“I don’t want to saddle him with my vision or my projects. I hope he’ll sustain many of the things that I have done, but as far as initiatives, he should be his own person and not really inherit mine,” Gillis said.
Going forward, Celenza said the College must equip its students for an uncertain future.
“On the one hand the basic experience of the College for Georgetown students is one that really prepares them for life in a specific way, which is to say it can give you the sorts of tools that you can resituate yourself,” Celenza said. “We have to be willing and courageous enough to think that we can’t only do something just because we’ve always been doing it.”
The College has seen an expansion of its curriculum in recent years, with the introduction of an African American studies major this fall and the introduction of Urban Studio courses next fall – six-credit, yearlong courses that allow students to create projects that help the D.C. community.
Egginton said Celenza has a proven track record of creating positive change.
“I can tell you he’ll be a transformational being, he certainly has in the work that he’s done for us in this last decade that I’ve been with him here at Hopkins, he’s really turned our humanities around in many ways,” Egginton said.
Celenza said he was drawn to the university because of its culture of service.
“I love the fact that so many of the students are interested in doing service of all kinds, I love that it is part of the university’s mission to reach out to people who might otherwise fall off the radar of educational institutions,” Celenza said. “I really love the fact that one of the guiding principles of the university is men and women for others.”
As dean of the College, Celenza said he hopes to embody Georgetown’s mission of service. According to Celenza, his new role as dean is not to overhaul the existing structure but to evaluate which traditions remain vital.
“Deans are at their best when they are serving the community. When they are gathering opinions from faculty members, from students and finding through energy and commitment how people at a university can best work together,” Celenza said. “I don’t see myself as a top-down dean, I see myself as someone who is really responsible for understanding what the ground-up dynamics are.”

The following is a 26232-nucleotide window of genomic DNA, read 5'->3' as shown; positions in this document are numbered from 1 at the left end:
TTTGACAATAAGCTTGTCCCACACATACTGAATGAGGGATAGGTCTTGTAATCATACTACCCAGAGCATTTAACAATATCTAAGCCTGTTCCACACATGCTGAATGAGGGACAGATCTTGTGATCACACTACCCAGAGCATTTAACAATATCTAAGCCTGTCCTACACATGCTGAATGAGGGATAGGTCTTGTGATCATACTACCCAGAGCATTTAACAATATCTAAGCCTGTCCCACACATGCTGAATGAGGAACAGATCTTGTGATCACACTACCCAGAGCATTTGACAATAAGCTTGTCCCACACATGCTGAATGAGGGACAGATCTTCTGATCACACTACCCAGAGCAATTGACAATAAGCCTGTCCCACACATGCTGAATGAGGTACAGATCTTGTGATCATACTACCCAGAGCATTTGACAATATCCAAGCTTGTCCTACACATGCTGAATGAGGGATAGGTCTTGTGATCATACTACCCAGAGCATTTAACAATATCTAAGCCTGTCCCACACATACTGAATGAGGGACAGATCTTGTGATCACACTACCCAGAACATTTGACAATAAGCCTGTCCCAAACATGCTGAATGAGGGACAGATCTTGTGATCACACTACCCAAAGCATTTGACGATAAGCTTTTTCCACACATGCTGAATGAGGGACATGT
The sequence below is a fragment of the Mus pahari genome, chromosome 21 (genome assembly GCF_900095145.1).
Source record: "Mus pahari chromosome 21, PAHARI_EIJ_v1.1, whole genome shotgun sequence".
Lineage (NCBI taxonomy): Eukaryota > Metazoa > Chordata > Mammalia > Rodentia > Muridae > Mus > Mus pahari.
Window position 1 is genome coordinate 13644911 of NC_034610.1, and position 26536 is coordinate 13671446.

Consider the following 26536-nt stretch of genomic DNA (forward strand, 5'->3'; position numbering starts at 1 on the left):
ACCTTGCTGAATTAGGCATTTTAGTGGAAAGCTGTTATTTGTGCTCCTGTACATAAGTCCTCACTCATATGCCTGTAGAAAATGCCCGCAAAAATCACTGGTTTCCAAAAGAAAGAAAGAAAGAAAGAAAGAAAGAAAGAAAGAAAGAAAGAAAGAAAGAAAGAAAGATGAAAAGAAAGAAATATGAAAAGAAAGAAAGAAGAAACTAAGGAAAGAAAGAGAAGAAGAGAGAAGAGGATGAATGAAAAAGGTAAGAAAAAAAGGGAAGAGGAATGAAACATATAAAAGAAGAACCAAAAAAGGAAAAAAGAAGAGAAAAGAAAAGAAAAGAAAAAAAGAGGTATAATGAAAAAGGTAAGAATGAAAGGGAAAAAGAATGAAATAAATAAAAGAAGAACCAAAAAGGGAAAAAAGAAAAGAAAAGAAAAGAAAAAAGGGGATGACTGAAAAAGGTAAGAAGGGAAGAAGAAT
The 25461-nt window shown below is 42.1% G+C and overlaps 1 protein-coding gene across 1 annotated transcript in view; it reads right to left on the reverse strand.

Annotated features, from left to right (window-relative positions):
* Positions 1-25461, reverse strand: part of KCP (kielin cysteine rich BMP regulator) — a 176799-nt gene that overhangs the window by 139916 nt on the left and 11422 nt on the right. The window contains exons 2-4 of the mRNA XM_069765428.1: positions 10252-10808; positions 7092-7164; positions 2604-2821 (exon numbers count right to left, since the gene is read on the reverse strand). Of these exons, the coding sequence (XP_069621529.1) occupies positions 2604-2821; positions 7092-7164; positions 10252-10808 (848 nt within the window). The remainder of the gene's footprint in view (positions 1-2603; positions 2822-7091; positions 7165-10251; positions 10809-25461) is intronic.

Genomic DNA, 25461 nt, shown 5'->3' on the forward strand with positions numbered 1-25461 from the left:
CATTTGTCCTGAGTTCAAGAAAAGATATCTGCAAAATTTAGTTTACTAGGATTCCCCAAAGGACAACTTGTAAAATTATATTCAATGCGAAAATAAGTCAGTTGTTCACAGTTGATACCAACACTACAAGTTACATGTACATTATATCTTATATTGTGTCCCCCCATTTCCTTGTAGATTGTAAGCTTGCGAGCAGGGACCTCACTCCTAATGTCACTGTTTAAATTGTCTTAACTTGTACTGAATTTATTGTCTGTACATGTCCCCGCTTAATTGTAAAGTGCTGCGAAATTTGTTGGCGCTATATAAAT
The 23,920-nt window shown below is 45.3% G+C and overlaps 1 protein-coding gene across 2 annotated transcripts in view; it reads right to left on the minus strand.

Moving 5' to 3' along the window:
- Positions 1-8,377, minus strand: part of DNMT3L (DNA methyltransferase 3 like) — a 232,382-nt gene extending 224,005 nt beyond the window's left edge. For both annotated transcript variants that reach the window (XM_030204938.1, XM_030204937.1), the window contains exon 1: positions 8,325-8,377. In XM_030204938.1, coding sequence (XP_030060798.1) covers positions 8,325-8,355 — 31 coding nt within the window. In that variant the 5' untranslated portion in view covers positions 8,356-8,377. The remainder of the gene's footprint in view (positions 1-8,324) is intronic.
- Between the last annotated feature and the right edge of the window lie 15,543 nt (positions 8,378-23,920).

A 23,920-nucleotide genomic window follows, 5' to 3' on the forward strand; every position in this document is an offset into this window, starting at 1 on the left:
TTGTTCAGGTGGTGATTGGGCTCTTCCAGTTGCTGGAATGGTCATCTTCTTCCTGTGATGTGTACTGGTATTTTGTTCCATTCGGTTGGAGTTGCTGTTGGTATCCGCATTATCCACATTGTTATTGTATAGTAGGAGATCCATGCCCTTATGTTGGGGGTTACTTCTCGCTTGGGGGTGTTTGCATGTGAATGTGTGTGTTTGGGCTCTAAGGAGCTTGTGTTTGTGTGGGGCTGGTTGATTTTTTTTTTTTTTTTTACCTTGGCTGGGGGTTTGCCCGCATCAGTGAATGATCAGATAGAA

Egginton said Celenza looks to balance competing interests when making decisions.
“Some really stuff issues on his plate, and the key to understanding how Chris deals with tough issues, is his deep collegiality and his ability to approach everything with calm, efficiency, but also just a sense of approachability and we’re going to have a conversation about this, and we’re going to put everything out on the table and see where our interests lie and try to forge some kind of a common path forward,” Egginton said.
Celenza said he has a deep appreciation for the university’s emphasis on its Jesuit values, particularly cura personalis, or care for the entire person, as a driving factor.
“On a national level, Georgetown has a second-to-none undergraduate experience,” Celenza said. “This idea of men and women for others is so meaningful. It is very rare that you see universities foreground personal development, this traditional idea of cura personalis.”